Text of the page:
Cole Fisher: Holly, that sounds so simple, but that's such a common pain point that we hear from so many different teams is like," Here's something that was implemented..." and to your point, already, it's a budget line item that's already overhead and cost to us. But on top of that, the amount of time and resources, implementation that may have gone into that is such a waste, just for it to be sitting on there as shelf- ware, just not being leveraged at all. So, that's a huge issue, we always run into all the time, but in terms of wishlists, hypothetically we have the resources, we have the ability to onboard and implement, and we're not worried about resource bandwidth at the point, what would we be implementing today? What what tools would we be next leveraging if you had it your way?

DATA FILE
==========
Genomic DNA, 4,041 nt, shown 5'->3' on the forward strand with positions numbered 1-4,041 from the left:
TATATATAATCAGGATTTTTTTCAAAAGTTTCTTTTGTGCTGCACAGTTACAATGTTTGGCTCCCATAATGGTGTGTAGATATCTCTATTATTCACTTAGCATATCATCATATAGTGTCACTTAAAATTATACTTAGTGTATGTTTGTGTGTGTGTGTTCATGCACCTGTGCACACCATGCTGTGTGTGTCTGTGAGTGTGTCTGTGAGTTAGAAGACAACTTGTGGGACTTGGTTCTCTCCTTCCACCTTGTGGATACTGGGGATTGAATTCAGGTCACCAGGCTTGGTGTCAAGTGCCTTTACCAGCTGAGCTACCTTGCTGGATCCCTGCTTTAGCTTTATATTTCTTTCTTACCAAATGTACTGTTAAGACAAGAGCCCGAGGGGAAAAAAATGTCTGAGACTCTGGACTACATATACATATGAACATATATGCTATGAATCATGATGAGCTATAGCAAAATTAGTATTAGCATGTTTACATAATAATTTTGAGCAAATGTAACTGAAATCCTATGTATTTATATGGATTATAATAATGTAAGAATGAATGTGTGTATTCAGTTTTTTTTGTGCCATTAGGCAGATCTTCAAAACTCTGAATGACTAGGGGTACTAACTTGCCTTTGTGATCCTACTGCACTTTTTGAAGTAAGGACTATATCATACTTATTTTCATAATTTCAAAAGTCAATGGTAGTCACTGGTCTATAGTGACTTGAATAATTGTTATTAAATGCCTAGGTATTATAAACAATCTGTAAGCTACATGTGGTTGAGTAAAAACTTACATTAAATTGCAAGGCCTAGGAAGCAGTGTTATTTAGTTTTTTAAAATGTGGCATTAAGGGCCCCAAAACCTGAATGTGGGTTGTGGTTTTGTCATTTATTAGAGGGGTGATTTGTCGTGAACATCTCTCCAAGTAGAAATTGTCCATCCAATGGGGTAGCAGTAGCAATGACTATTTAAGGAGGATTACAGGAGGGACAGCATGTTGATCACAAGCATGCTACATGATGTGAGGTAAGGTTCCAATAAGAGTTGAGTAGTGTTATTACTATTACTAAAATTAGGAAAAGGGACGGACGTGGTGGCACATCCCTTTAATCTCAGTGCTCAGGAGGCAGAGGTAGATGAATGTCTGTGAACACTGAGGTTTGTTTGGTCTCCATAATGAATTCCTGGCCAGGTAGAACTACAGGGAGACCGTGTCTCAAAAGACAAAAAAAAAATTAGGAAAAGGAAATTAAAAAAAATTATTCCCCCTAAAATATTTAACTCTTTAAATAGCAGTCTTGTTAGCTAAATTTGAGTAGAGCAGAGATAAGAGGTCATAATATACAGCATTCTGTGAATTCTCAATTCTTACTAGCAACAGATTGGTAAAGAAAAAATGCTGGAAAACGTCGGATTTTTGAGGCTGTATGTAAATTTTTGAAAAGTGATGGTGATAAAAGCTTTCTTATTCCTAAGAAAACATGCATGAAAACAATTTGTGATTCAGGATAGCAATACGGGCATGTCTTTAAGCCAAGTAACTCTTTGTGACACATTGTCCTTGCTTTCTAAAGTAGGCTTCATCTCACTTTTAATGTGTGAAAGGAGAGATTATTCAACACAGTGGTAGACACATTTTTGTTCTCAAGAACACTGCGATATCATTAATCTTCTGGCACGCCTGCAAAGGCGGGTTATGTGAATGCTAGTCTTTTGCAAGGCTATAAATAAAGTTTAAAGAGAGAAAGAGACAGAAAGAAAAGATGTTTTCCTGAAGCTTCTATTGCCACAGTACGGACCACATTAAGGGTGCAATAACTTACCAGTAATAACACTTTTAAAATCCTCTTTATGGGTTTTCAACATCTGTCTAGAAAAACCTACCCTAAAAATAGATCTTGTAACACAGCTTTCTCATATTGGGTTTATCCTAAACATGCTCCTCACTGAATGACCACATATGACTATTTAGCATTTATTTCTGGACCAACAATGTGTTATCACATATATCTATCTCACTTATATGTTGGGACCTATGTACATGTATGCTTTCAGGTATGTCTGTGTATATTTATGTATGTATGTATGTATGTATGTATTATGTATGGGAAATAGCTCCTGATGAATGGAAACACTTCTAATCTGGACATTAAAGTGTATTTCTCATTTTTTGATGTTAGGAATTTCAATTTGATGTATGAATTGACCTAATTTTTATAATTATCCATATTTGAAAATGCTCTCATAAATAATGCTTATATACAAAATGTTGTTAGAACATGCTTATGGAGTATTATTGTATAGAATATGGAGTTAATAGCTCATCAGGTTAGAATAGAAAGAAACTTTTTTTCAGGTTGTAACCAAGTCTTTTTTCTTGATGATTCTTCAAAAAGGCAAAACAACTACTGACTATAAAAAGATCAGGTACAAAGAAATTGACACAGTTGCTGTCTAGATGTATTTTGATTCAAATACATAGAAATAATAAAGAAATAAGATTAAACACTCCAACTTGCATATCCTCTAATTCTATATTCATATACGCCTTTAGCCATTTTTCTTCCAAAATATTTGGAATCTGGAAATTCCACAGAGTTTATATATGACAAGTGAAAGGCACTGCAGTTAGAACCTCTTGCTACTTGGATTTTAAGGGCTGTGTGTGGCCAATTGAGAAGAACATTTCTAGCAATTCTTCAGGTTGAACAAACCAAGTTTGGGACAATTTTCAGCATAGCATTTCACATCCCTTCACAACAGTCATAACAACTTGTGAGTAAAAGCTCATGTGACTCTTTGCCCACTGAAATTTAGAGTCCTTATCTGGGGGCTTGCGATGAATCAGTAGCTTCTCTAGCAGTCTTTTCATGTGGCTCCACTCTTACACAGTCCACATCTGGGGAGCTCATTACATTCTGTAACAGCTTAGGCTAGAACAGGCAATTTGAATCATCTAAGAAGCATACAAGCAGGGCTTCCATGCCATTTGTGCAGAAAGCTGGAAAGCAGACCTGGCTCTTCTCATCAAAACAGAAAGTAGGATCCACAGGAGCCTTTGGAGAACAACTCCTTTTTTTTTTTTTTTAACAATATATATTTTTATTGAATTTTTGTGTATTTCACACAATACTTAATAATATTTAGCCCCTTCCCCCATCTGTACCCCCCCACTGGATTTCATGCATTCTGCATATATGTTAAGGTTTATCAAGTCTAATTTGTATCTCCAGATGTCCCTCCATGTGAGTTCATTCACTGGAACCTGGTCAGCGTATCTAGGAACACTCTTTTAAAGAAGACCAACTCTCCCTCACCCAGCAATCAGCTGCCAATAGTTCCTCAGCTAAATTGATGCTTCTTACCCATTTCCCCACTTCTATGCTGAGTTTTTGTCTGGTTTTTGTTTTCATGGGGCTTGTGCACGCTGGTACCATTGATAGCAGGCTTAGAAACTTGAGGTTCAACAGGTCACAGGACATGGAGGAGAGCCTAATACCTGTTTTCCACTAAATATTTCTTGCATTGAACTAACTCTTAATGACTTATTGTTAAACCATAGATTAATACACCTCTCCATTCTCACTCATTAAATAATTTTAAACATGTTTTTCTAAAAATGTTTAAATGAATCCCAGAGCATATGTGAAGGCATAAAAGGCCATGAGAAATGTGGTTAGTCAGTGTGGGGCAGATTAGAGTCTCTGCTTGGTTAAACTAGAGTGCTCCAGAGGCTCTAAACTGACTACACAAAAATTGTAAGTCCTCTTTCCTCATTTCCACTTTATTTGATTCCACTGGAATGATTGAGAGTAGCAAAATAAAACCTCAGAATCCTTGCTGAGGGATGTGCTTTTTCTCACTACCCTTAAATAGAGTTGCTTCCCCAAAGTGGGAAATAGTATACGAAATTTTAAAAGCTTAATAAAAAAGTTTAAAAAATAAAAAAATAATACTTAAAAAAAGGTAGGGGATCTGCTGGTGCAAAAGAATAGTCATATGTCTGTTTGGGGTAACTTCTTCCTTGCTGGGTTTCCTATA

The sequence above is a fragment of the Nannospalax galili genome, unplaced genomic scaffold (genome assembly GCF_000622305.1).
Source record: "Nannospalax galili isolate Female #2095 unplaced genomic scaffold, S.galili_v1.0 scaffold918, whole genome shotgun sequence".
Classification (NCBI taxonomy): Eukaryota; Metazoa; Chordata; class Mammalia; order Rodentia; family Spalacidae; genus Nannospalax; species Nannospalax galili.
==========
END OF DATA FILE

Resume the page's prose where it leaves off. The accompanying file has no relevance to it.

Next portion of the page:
Holly Enneking: Yeah, I would say top of my wishlist at the moment would absolutely be Interaction Studio. So, something from a real- time personalization perspective, I think Interaction Studio in itself is just a really interesting software, that there's so much again, to that point of the amount of potential that's out there, of what could you do and what could those experiences look like? That makes me really excited as a marketer and someone primarily with a pretty heavy digital marketing background. So, thinking about what we could do with Interaction Studio, from a website experience, is something that I would just love to get to the point of being able to implement. And selfishly, it gives me another chance to work with our internal teams, which is something that I've always really loved and valued. I know when I first came to Lev, I was a little nervous about coming to a company where I was going to be leading marketing for a company made up of marketing experts. That's an intimidating role to step into and somewhere else, maybe not as collaborative as I have found it here, but actually it's been great because whenever I run into any sort of issue or question, I've got a whole team of experts that I can go to and I know the Lev space and what Lev is trying to do, but then I can tap into their expertise to help me just get a little bit more, to do something a little bit better, or think about things in a way that I wouldn't have because of the experience that they're bringing to the table. So, I think that real- time personalization something Interaction Studio would be really fun. The other one that's really high on my list is online chat. So, I've used Drift in the past. There are some other offerings that are out there that I think are really interesting, that I think that could be something, as I'm thinking about how we're leveraging the website and managing the traffic there, and maybe finding ways to engage the sales development team, or how our marketing team could be leveraging that just to help drive people pulled down particular paths that we want them to take. I think chat is really interesting. That's one though, where going back to our conversation about how you're evaluating tech that you bring into your tech stack, that's one where from a time and resource perspective, I don't know that we have it right now and so that's been... If I had it, I would probably pull the trigger on it really quickly, but it's been one that's been on the wishlist for a while now because I see the potential, but I'm afraid of signing my team up for something that would be too much to manage and would end up being something that's just sitting there and not really getting the use that we want to out of it. So, it's one where I'm starting to feel a little excited, like maybe we're getting close to that and I think that one is pretty high on my list of things that I'd like to see.